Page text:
The irrational rationality behind technology as a solution to technological problems, when talking about Freedom of Information request, cannot go unnoticed. In the past, there were two ways to communicate information: handwritten or verbal, either in person or a phone call. Today, there are many more ways of communicating than ever before, with emails, tweets, and texts and as a result, a FOIA request now has a considerable amount of documents. It is ironic that the solution to a technology problem is technology, but technological advancement is the direction the world has taken.
The Richmond Times reports that the increase in communication through email has created a high cost for FOIA requests for the Virginia State government. Costs come from high fees of specialized IT professionals to search for one topic in a voluminous amount of emails. According to Maria J.K. Everett, executive director of the state’s FOIA Council, “in the Richmond area sometimes quote prices of hundreds or thousands of dollars to produce sets of emails.”
We can solve this problem of having too many emails for a non-specialized IT professional to filter through by implementing software. There are solutions out on the market that can manage and audit digital documents in the same fashion an IT specialist can. These solutions can easily identify target topics, pull the information, and remove duplicate information.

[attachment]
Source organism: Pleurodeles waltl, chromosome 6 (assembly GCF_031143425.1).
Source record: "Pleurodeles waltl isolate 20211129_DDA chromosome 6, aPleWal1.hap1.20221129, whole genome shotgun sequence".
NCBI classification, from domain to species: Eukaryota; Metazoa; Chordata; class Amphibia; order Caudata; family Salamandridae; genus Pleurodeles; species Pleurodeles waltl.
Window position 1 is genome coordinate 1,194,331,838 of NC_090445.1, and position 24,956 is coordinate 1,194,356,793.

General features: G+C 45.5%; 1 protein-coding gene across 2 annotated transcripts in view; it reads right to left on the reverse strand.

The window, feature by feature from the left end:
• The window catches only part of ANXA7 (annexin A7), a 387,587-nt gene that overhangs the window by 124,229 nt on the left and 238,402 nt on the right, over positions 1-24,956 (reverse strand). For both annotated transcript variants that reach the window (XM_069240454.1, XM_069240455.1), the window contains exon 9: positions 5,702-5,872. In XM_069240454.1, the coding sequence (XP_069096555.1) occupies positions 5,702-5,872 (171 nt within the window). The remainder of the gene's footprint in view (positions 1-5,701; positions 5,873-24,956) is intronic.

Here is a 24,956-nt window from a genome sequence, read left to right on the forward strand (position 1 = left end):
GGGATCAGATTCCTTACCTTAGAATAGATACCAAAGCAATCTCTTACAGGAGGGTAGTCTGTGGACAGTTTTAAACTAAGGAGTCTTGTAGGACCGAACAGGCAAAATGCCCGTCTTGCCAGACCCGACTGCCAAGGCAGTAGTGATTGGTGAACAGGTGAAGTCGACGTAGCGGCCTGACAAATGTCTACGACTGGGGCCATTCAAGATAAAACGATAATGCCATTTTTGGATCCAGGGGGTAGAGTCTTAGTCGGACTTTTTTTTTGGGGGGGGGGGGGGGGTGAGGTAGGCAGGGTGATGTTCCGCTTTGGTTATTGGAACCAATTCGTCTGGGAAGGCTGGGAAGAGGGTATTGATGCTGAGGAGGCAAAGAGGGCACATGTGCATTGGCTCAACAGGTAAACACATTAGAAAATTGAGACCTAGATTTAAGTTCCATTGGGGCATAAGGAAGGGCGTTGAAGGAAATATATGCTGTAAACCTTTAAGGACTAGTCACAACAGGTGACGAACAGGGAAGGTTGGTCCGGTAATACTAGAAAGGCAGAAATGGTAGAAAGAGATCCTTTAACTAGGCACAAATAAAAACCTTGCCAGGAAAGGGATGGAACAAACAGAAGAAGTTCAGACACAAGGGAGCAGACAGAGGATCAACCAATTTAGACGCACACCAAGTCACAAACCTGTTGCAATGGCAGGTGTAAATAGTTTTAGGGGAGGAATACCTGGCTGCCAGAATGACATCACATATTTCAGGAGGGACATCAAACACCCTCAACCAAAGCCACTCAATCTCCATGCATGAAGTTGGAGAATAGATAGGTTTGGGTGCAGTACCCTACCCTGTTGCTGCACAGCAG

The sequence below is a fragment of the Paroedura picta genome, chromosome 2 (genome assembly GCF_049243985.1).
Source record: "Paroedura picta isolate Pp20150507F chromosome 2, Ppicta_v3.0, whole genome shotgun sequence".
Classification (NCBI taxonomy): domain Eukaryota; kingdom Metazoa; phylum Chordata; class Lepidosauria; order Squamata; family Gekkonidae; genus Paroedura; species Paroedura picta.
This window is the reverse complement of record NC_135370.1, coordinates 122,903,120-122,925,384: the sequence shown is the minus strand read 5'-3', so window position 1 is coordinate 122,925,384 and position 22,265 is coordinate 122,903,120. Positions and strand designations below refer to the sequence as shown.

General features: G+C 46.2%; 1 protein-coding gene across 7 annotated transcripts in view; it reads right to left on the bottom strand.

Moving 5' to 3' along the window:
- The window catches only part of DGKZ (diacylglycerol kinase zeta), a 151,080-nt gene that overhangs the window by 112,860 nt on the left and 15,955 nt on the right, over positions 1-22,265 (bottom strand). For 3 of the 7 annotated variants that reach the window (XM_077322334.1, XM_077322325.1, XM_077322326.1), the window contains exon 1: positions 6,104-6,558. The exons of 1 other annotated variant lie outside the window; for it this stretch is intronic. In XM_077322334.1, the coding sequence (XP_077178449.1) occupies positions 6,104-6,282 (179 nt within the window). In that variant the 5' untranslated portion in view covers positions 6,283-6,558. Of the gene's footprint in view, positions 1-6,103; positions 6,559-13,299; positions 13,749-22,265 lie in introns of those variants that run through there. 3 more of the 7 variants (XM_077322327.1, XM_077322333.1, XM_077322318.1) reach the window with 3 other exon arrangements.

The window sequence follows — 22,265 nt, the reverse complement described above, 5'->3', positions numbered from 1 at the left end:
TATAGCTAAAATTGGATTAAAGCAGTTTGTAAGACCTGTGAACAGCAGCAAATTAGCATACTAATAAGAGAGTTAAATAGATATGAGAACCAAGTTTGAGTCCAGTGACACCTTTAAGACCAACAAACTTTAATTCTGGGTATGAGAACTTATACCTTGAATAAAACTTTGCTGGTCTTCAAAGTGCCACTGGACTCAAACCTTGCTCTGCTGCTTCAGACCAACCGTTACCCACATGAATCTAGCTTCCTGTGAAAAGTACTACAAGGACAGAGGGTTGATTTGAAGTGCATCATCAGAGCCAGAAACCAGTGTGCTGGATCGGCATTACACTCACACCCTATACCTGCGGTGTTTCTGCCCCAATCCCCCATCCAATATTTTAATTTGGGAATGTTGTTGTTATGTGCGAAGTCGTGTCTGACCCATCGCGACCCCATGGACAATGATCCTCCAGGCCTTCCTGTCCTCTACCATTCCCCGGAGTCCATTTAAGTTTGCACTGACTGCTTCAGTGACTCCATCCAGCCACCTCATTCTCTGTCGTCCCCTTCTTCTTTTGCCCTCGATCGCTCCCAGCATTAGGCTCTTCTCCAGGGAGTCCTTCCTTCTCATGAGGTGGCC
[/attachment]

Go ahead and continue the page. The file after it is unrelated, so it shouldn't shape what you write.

GCN.com reports that 15 of the federal agencies, which process the most request under the Freedom of Information Act, are still falling short of providing information in a timely manner. The article reiterates the fact that with technological investments an agency can meet FOIA requests easier and quicker.
“Technology not only helps the requester—the public—when they’re looking for information, but it really can help the agency as well—manage the records better, respond faster, communicate with other agencies or departments,” said Sean Moulton, Center for Effective Government.
Open government and Transparency demands will continue to grow. Public demands for quicker responses will also continue to grow as they become accustomed to instant information. Government agency will need to seek other solutions then currently implemented to meet these demands and evidence shows the answer to the problem of technological advancement is technology.
To read more from the Richmond Times, “Email a challenge for FOIA request” click here
To read more from GCN.com, “How agencies can use technology to meet and exceed FOIA requests” click here